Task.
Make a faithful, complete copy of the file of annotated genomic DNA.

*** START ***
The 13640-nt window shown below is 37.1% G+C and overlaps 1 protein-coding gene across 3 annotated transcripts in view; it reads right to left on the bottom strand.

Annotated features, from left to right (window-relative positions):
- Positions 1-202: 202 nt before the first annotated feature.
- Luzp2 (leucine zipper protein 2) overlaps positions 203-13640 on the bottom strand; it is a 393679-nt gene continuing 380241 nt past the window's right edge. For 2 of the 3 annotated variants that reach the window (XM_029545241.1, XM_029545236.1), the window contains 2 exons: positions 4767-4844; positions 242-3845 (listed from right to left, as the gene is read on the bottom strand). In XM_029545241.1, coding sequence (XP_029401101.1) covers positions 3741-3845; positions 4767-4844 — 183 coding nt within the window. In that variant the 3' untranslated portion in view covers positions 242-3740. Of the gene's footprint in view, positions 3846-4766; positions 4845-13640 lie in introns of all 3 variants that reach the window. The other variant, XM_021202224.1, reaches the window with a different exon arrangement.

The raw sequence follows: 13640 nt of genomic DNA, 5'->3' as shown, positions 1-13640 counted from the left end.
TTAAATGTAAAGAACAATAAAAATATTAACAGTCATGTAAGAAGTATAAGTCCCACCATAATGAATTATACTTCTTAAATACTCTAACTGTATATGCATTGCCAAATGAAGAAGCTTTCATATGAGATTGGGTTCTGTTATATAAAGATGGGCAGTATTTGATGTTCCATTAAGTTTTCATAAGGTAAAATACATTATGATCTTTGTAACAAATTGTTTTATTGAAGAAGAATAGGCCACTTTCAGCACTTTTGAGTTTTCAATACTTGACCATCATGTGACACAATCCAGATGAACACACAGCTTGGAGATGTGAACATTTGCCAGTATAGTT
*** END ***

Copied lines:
The 13640-nt window shown below is 37.1% G+C and overlaps 1 protein-coding gene across 3 annotated transcripts in view; it reads right to left on the bottom strand.

Annotated features, from left to right (window-relative positions):
- Positions 1-202: 202 nt before the first annotated feature.
- Luzp2 (leucine zipper protein 2) overlaps positions 203-13640 on the bottom strand; it is a 393679-nt gene continuing 380241 nt past the window's right edge. For 2 of the 3 annotated variants that reach the window (XM_029545241.1, XM_029545236.1), the window contains 2 exons: positions 4767-4844; positions 242-3845 (listed from right to left, as the gene is read on the bottom strand). In XM_029545241.1, coding sequence (XP_029401101.1) covers positions 3741-3845; positions 4767-4844 — 183 coding nt within the window. In that variant the 3' untranslated portion in view covers positions 242-3740. Of the gene's footprint in view, positions 3846-4766; positions 4845-13640 lie in introns of all 3 variants that reach the window. The other variant, XM_021202224.1, reaches the window with a different exon arrangement.

The raw sequence follows: 13640 nt of genomic DNA, 5'->3' as shown, positions 1-13640 counted from the left end.
TTAAATGTAAAGAACAATAAAAATATTAACAGTCATGTAAGAAGTATAAGTCCCACCATAATGAATTATACTTCTTAAATACTCTAACTGTATATGCATTGCCAAATGAAGAAGCTTTCATATGAGATTGGGTTCTGTTATATAAAGATGGGCAGTATTTGATGTTCCATTAAGTTTTCATAAGGTAAAATACATTATGATCTTTGTAACAAATTGTTTTATTGAAGAAGAATAGGCCACTTTCAGCACTTTTGAGTTTTCAATACTTGACCATCATGTGACACAATCCAGATGAACACACAGCTTGGAGATGTGAACATTTGCCAGTATAGTT